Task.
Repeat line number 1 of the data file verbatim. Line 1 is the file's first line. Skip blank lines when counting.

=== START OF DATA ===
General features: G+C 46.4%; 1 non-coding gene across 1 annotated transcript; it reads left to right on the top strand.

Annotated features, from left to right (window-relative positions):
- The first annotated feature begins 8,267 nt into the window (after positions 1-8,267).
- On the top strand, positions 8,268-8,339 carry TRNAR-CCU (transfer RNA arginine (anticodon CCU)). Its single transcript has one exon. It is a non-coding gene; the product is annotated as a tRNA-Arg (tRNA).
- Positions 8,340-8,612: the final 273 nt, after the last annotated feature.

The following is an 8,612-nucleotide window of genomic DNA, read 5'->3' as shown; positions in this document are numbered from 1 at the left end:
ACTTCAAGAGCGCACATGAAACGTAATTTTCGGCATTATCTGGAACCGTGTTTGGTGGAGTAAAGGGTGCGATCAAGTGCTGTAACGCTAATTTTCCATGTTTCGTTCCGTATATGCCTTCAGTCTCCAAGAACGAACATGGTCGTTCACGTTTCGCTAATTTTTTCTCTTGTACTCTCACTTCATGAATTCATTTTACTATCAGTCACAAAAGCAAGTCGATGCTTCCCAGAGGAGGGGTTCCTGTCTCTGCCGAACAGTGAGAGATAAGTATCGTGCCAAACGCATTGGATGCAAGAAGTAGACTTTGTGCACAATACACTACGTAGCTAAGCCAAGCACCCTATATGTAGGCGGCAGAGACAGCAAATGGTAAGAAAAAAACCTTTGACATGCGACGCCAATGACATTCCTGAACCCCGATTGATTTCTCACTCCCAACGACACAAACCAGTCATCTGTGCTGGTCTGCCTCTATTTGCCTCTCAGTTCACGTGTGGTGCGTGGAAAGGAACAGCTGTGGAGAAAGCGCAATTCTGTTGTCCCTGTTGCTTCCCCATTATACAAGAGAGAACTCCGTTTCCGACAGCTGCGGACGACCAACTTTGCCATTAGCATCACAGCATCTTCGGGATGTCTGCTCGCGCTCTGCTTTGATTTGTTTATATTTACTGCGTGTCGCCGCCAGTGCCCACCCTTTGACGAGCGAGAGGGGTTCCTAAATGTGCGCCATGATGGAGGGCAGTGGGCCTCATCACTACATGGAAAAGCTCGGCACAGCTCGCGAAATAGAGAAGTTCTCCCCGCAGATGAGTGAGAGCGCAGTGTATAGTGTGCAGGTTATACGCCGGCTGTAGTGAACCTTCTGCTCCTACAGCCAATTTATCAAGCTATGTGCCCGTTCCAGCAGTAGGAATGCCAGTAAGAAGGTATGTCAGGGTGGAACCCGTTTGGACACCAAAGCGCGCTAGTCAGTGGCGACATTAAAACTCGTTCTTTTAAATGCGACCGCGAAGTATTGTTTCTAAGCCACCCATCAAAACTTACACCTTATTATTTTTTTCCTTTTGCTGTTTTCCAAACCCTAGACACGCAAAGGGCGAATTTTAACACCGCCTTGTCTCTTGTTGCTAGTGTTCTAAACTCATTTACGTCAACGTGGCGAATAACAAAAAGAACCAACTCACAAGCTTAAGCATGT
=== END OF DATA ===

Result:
General features: G+C 46.4%; 1 non-coding gene across 1 annotated transcript; it reads left to right on the top strand.